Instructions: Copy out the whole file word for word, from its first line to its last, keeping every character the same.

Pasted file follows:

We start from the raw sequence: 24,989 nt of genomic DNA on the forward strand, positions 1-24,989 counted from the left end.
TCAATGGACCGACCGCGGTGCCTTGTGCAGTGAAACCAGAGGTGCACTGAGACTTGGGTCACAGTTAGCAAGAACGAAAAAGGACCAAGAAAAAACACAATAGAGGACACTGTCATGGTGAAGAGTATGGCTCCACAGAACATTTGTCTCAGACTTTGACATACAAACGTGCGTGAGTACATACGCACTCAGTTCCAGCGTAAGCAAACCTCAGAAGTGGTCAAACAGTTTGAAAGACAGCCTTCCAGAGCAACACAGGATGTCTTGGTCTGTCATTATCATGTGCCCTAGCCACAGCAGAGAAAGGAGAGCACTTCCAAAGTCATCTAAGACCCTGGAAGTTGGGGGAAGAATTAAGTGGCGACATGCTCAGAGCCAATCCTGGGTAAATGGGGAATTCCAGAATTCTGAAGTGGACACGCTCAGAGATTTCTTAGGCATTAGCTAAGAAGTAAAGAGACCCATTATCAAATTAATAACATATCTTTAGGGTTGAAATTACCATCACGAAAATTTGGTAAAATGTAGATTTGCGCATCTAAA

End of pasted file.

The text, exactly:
We start from the raw sequence: 24,989 nt of genomic DNA on the forward strand, positions 1-24,989 counted from the left end.
TCAATGGACCGACCGCGGTGCCTTGTGCAGTGAAACCAGAGGTGCACTGAGACTTGGGTCACAGTTAGCAAGAACGAAAAAGGACCAAGAAAAAACACAATAGAGGACACTGTCATGGTGAAGAGTATGGCTCCACAGAACATTTGTCTCAGACTTTGACATACAAACGTGCGTGAGTACATACGCACTCAGTTCCAGCGTAAGCAAACCTCAGAAGTGGTCAAACAGTTTGAAAGACAGCCTTCCAGAGCAACACAGGATGTCTTGGTCTGTCATTATCATGTGCCCTAGCCACAGCAGAGAAAGGAGAGCACTTCCAAAGTCATCTAAGACCCTGGAAGTTGGGGGAAGAATTAAGTGGCGACATGCTCAGAGCCAATCCTGGGTAAATGGGGAATTCCAGAATTCTGAAGTGGACACGCTCAGAGATTTCTTAGGCATTAGCTAAGAAGTAAAGAGACCCATTATCAAATTAATAACATATCTTTAGGGTTGAAATTACCATCACGAAAATTTGGTAAAATGTAGATTTGCGCATCTAAA